Signs and symptoms of a hematoma include significant swelling, pain, and a firm or tense sensation at the surgical site. If left untreated, a hematoma can lead to complications such as infection or tissue damage.

Treatment options for a hematoma may involve draining the accumulated blood through a small incision or using compression dressings to reduce swelling. Your surgeon will closely monitor your recovery and address any concerns related to hematoma formation.


A seroma is another potential complication of plastic surgery. It is a collection of clear fluid that accumulates under the skin, often in the surgical area. Several risk factors can contribute to seroma formation, including extensive tissue dissection, inadequate drainage, and excessive movement or activity after surgery.

Symptoms of a seroma may include swelling, discomfort, and a feeling of fluid moving beneath the skin. It is important to differentiate seromas from other post-surgical fluid accumulations, such as hematomas or infections, to ensure appropriate management.

Management of a seroma may involve draining the fluid using a needle or making a small incision to allow the fluid to escape. Compression garments or dressings may be used to provide support and aid the healing process. Your surgeon will closely monitor your recovery and address any seromas that may develop.

Nerve damage

Nerve damage is a potential risk associated with plastic surgery, particularly procedures involving the face or body. There are two main types of nerve damage that can occur: sensory nerve damage and motor nerve damage.

Sensory nerve damage refers to a loss or alteration of sensation in the treated area. Motor nerve damage, on the other hand, can lead to muscle weakness or paralysis. These complications can occur due to accidental injury to nerves during surgery or as a result of pressure on nerves from swelling or compressed tissues.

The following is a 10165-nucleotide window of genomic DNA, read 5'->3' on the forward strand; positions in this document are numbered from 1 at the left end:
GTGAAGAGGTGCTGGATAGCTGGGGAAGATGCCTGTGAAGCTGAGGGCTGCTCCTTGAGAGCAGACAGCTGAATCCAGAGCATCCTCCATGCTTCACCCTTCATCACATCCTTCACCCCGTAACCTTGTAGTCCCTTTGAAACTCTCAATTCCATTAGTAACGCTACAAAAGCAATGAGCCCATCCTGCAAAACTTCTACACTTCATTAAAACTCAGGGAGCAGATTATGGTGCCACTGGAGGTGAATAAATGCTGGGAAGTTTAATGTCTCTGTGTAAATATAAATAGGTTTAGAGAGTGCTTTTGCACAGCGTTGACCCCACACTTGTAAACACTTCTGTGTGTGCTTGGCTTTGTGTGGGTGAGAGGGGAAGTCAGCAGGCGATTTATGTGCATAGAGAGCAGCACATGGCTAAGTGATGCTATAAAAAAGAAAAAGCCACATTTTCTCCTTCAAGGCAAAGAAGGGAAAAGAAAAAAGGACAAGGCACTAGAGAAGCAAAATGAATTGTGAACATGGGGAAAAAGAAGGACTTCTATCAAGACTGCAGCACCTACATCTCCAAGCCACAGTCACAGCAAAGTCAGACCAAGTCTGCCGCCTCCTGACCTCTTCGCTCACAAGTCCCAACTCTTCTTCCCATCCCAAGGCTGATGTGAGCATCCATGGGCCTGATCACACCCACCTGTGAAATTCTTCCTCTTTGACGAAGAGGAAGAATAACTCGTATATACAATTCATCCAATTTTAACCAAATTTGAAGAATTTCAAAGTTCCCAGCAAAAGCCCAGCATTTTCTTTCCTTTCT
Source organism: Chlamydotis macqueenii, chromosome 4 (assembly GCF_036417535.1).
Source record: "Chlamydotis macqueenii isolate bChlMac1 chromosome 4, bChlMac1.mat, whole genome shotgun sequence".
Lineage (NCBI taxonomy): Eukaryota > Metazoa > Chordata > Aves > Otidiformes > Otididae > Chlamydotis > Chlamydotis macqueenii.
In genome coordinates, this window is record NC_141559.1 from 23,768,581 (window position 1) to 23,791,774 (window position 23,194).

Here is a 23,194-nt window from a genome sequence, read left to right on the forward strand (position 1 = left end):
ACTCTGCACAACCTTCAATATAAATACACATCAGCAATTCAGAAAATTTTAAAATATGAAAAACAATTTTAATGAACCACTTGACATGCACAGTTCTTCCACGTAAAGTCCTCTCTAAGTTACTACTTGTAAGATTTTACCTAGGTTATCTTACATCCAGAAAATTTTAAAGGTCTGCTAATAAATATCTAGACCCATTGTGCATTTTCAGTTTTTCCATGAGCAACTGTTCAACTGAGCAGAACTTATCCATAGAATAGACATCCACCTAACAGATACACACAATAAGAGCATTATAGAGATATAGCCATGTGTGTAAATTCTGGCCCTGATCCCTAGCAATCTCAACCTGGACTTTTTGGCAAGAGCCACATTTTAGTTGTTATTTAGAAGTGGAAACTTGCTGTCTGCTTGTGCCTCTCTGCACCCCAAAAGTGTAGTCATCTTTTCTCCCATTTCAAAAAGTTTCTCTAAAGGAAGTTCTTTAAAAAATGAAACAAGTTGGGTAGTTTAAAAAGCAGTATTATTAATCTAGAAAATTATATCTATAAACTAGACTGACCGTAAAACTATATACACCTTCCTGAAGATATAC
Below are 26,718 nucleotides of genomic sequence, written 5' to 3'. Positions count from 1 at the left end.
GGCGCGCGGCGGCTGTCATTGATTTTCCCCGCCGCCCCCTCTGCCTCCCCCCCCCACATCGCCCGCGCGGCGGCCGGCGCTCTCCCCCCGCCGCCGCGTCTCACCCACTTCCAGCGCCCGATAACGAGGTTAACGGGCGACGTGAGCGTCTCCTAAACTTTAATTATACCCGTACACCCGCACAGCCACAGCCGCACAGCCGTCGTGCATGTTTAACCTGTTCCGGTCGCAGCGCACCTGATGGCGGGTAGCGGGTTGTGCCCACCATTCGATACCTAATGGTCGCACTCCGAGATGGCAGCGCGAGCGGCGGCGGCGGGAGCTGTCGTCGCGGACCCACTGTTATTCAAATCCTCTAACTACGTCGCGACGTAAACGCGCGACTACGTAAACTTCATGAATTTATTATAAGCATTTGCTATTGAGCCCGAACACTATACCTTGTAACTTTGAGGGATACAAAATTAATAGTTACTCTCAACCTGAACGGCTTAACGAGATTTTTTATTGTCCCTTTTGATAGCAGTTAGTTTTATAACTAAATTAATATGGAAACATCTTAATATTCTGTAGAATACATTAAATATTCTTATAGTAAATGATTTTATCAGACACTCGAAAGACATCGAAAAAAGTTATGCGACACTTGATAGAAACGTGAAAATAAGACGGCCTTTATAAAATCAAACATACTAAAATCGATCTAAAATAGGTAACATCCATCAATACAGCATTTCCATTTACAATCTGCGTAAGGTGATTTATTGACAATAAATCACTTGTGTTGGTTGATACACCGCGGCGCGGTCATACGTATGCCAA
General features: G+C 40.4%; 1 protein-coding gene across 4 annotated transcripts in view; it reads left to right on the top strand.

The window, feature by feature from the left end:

The effects of nerve damage on functionality can vary depending on the location and extent of the damage. For example, nerve damage in the face can lead to difficulty moving facial muscles or loss of sensation. In extreme cases, nerve damage can be permanent, requiring ongoing management and rehabilitation.

Treatment and recovery for nerve damage will depend on the specific type and extent of the injury. Your surgeon will closely monitor your progress and may refer you to a specialist, such as a neurologist or physiotherapist, to aid in your recovery and maximize functional outcomes.


Bleeding is a common concern after plastic surgery, as surgical procedures involve making incisions that may sever blood vessels. Excessive bleeding can occur due to various causes, such as inadequate clotting, the use of blood-thinning medications, or excessive physical activity.

Signs and symptoms of excessive bleeding may include continuous bleeding from the surgical site, significant swelling, or blood pooling underneath the skin. It is essential to address bleeding promptly to prevent complications such as hematoma formation or infection.

Interventions to control bleeding may range from applying direct pressure to the surgical site to re-operating to secure bleeding vessels. Your surgeon will carefully monitor your recovery and take appropriate measures to manage bleeding if it occurs.